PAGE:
Find peace in the wild with a beginner-friendly hike. Be dazzled by waterfalls, rugged mountain ranges, panoramic lookouts and horizons that stretch into infinity – Victoria is the ultimate place to be for nature lovers.
Here are 10 of the best trails to hit up in Victoria if you want a taste of nature, minus the crowds and the burning calves.
1. Den of Nargun, Gippsland
Distance: 5km return, approximately 90 minutes
Buried deep within Mitchell River National Park in the lush green gully’s of Gippsland is the Den of Nargun. This walk is a must for a few reasons. First, the trail meanders through areas of Indigenous significance on the Bataluk Cultural Trail. Second, you can gaze at rivers, waterfalls and pools of calm water. And third, once you arrive at the den you can ponder the ‘nargun’ inhabitant, a large female creature who is rumoured to live in the cave behind the waterfall.
2. Mount Franklin Loop, Daylesford
Distance: 1.9km return, approximately 35 minutes
Get up close and personal to an extinct volcano in Hepburn Regional Park. Start in the central crater of Mount Franklin and take a short loop around the rim of the 470,000-year-old volcano. Traipse along the birch-lined path and soak up views of the surrounding plains on this beautiful walk.
3. Mount Cannibal, Gippsland
Distance: 2.3km return, approximately 50 minutes
Tick your daily burst of cardio off your to-do list and summit Mount Cannibal on the loop walk through Mount Cannibal Flora and Fauna Reserve near Garfield. Climb past huge granite boulders and through stringy bark trees and be rewarded with incredible 360-degree views of the surrounding valley.
4. Venus Baths Loop Walk, Grampians (Gariwerd) National Park
Distance: 2.3km return, approximately 45 minutes
From the heart of Halls Gap, take an easy stroll to Venus Baths. Cross the Stony Creek, walk through the botanic gardens and head further long a flat walking track to a number of freshwater rock pools where you can take a dip to cool off.
5. Mount Buffalo, High Country
Distance: 1-6.6km, approximately 30-60 minutes
Mount Buffalo National Park has too many great walks to name just one. So. Starting with the shorter, easiest of our three favourites is The Horn, a one kilometre out and back trail that takes you to the edge of Mount Buffalo’s plateau, through sun-bleached snow gums and granite boulders to the lookout shelter atop the cliff.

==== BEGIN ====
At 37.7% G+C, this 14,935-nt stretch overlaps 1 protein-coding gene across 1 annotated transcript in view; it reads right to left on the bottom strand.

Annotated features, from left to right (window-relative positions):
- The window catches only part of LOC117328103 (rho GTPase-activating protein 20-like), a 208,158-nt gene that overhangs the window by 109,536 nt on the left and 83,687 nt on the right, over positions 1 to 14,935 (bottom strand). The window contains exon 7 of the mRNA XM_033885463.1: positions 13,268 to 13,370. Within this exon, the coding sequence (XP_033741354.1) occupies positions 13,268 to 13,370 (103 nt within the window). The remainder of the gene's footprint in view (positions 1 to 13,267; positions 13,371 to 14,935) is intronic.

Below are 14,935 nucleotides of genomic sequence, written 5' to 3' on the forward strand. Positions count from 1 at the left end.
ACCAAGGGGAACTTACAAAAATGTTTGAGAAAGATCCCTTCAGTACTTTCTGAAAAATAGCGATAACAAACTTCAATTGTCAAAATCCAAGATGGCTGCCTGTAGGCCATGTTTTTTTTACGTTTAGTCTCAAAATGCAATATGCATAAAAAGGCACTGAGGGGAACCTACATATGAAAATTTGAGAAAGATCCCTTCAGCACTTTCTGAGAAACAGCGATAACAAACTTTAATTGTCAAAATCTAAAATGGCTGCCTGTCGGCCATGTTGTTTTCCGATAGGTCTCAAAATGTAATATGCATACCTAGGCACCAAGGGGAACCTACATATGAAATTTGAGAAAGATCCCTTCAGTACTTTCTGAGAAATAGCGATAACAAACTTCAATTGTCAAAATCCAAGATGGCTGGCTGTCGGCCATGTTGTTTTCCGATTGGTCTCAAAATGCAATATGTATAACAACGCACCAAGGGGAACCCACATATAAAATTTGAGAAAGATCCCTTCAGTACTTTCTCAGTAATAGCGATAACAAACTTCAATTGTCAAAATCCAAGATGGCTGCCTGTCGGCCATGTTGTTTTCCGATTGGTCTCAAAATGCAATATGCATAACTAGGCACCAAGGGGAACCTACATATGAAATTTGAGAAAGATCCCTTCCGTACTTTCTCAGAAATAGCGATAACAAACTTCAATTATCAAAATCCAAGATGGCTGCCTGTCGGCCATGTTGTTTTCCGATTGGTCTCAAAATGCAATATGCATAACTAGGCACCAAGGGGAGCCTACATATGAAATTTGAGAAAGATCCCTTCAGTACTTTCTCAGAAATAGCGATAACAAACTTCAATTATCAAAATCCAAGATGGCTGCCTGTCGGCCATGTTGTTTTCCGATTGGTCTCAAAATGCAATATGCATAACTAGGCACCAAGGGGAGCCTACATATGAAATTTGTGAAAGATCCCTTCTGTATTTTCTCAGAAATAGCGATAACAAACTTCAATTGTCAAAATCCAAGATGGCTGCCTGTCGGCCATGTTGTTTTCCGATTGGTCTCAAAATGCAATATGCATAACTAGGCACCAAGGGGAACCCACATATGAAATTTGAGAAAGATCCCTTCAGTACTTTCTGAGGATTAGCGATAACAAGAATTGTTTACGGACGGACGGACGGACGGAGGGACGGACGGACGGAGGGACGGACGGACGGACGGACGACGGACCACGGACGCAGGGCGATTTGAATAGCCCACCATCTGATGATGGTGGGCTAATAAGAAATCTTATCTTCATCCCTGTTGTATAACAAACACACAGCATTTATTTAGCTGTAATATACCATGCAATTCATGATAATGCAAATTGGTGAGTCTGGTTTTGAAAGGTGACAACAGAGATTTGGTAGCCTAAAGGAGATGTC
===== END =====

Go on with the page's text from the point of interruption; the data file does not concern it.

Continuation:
Or, take in different views of The Horn from the Cathedral Hump Track. Take a mini climb to the summit of the Hump and look out at Cresta Valley, the Horn and the Cathedral. The third, more difficult of these walks is The Gorge, Lake Catani and Chalwell Galleries Walking Track, which is 6.6 kilometres and gives you a taste of basic rock scrambling/climbing.
6. Ada Tree Rainforest Walk, Gippsland
Distance: 3.2km returns, approximately 90 minutes
Myrtle beech rainforest is a sight to behold, and the lush green forest that surrounds one of Victoria’s largest trees is no exception. The Ada Tree is a giant mountain ash that’s estimated to be more than 300 years old and towers over the forest floor at a whopping 76-metres with a 15 metre circumference. This short yet rewarding hike starts and finishes at the Ada Tree picnic area.
7. Pink Lakes Trail, The Murray
Distance: 2.5km return, approximately 90 minutes
The other-worldly Murray-Sunset National Park is home to many unique sights, including four pink lakes. In spring, the lakes turn a vivid pink caused by a release of red pigment from algae in the water. The colour is the most vibrant at dawn, in the late afternoon or when the sky is cloudy. Begin at the Pink Lakes picnic area and witness this show of colour, as well as native plant and wildlife, billabongs, wetlands and semi-arid sand dunes.
8. Portland, Great Ocean Road
Distance: 2.1-8kms, approximately 40 minutes to 2 hours
Quietly perched at the very end of the Great Ocean Road, Portland looks like a sleepy coastal town, but is actually home to a number of Victoria’s most beautiful natural attractions. Two beginner-friendly walks in the area are the Enchanted Forest Walk and the Cape Nelson Loop Walk.
Close to the town centre, the Enchanted Forest Walk is a short, quiet trail that is actually an old landslide that has had dense, tropical vegetation grow over it creating a unique canopy with a fairytale-esque vibe.
Incorporating sections of the Great South West Walk, Lighthouse Walk and Seacliff Nature Walk, the Cape Nelson Loop Walk starts at the Cape Nelson lighthouse and winds around the tip of the majestic east coast before heading inland through native vegetation and then back to the lighthouse.
9. Boronia Peak, Grampians (Gariwerd) National Park
Distance: 6.6km return, approximately 2 hours and 30 minutes
The hardest of our beginner-friendly trails, Boronia Peak is one of Mount William’s best kept gems, which gets less foot traffic than other high peaks in the Grampians (Gariwerd) National Park. Note that extra caution should be taken on this trail as it does involve a scramble up to the rocky summit, which boasts views of Lake Fyans in the east and the Fyans Valley below.
10. Dog Rocks Loop, Castlemaine
Distance: 4.7km returns, approximately 1 hour and 20 minutes
This stunning granite outcrop in Mount Alexander Regional Park has incredible hillside views over the surrounding countryside. Dog Rocks itself is an eye-catching rock formation comprised of stacked boulders, worth the relatively easy walk through native bushland.